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Do you work in a care home?

Researcher at Glasgow Caledonian University are researching the impact of COVID 19 on staff working in nursing and residential care homes across the UK and Ireland. We know the pandemic continues to present many difficulties for people who live and work in the care home sector and we believe it is important to hear the voices of the people at the frontline.

We are inviting you to tell us about your experiences by completing an anonymous online questionnaire.

If you work in any role, in one or more care homes, please help us to learn more about your experiences with COVID 19. 

If you would like more information about this study Information about the research please click here

If you would like to complete the survey it can be found here

“This report aims to provide an overview of data and policies in relation to COVID-19 vaccinations for people who use and provide long-term care. It is a “living report” that will be updated regularly, please email if you would like to contribute or aware of relevant sources of information.

  • The report shows data for populations that either use and provide long-term care or are likely to do so. So far very few countries routinely share data on the characteristics of people who are receiving vaccinations. In all other countries the data has been announced by official sources to the media.
  • On the 11th January we have found data on COVID-19 vaccinations in care homes for 8 countries, and for some regions/nations in Spain and the United Kingdom.
  • 2 countries (Denmark and Israel) and a region in Spain (Asturias) report having completed first doses of vaccination for all care home residents and staff. Over half of all care home residents are reported to have been given a first dose of vaccine in Catalonia (Spain), Northern Ireland and Scotland, and over a quarter in Croatia, Cyprus and Germany, and close to 15% in Italy and the United States.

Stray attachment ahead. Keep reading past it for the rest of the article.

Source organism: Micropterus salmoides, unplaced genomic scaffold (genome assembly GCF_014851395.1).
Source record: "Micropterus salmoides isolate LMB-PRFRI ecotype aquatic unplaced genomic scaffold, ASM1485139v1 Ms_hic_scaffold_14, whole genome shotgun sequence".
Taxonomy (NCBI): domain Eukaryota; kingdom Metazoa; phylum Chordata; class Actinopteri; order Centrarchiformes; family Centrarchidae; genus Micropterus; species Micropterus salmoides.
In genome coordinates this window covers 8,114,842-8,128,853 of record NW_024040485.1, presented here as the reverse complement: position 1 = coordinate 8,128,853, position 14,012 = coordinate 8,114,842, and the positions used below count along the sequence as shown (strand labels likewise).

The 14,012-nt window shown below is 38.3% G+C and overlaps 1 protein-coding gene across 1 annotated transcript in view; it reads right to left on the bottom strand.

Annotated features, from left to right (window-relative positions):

• The share of doses of vaccines given to people living in care homes ranges from 6% in Italy to 73% in Croatia.
  • We have not found official data, so far, on the share of care home residents who either refuse the vaccination, cannot consent or are excluded from vaccination due to other reasons.
  • Initial review of prioritization documents shows that all countries prioritise vaccinations for healthcare staff, and, with slight variations in order, care home residents and staff, older people and, less frequently, people who rely on care in the community and unpaid carers.
  • Indonesia is an exception in that the working age population is currently prioritised and not older people.
  • There are few mentions of people living with dementia or people with learning disabilities.”

The full report is available here

Authors: Shoshana Lauter, Klara Lorenz-Dant, Adelina Comas-Herrera (Care Policy and Evaluation Centre, Department of Health Policy, London School of Economics and Political Science) and Eleonora Perobelli (Observatory on Long-Term Care, CERGAS SDA Bocconi)

“The COVID-19 crisis has brought with it many challenges, but few have been as striking as those facing care homes. Working in collaboration with the Royal College of General Practitioners, THIS Institute is seeking to appoint a fellow to lead a study aimed at co-producing a vision for high quality primary care for people who live in care homes and a theory of change for how it might be achieved within current structures and resources.

The successful applicant will remain employed by their own university or organisation, and will be part of a vibrant professional learning community supported by THIS Institute. The fellowship should be completed in 12-15 months, and can be undertaken full-time or part-time (minimum 0.6 FTE). It is expected that the fellowship will begin during Spring 2021.”